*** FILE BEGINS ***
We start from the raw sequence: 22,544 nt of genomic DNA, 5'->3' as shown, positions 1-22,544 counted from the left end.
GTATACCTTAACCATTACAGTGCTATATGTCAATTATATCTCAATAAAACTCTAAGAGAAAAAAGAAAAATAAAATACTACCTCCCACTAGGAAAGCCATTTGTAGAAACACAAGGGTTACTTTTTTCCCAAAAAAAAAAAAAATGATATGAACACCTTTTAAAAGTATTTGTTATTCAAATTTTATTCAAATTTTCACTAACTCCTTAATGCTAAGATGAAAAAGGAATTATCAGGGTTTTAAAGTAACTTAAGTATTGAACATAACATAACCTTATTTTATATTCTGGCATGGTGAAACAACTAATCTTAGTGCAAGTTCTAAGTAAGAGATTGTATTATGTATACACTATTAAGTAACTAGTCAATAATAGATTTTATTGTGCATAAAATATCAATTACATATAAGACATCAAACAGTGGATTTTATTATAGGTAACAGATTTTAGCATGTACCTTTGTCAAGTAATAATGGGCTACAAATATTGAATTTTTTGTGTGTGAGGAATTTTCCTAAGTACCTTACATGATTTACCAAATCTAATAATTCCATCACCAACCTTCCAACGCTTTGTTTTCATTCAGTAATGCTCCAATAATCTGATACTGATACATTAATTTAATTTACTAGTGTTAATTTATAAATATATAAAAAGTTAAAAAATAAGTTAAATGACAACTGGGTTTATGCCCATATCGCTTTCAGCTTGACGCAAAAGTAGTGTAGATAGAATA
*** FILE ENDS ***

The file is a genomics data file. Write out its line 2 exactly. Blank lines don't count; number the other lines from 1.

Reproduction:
GTATACCTTAACCATTACAGTGCTATATGTCAATTATATCTCAATAAAACTCTAAGAGAAAAAAGAAAAATAAAATACTACCTCCCACTAGGAAAGCCATTTGTAGAAACACAAGGGTTACTTTTTTCCCAAAAAAAAAAAAAATGATATGAACACCTTTTAAAAGTATTTGTTATTCAAATTTTATTCAAATTTTCACTAACTCCTTAATGCTAAGATGAAAAAGGAATTATCAGGGTTTTAAAGTAACTTAAGTATTGAACATAACATAACCTTATTTTATATTCTGGCATGGTGAAACAACTAATCTTAGTGCAAGTTCTAAGTAAGAGATTGTATTATGTATACACTATTAAGTAACTAGTCAATAATAGATTTTATTGTGCATAAAATATCAATTACATATAAGACATCAAACAGTGGATTTTATTATAGGTAACAGATTTTAGCATGTACCTTTGTCAAGTAATAATGGGCTACAAATATTGAATTTTTTGTGTGTGAGGAATTTTCCTAAGTACCTTACATGATTTACCAAATCTAATAATTCCATCACCAACCTTCCAACGCTTTGTTTTCATTCAGTAATGCTCCAATAATCTGATACTGATACATTAATTTAATTTACTAGTGTTAATTTATAAATATATAAAAAGTTAAAAAATAAGTTAAATGACAACTGGGTTTATGCCCATATCGCTTTCAGCTTGACGCAAAAGTAGTGTAGATAGAATA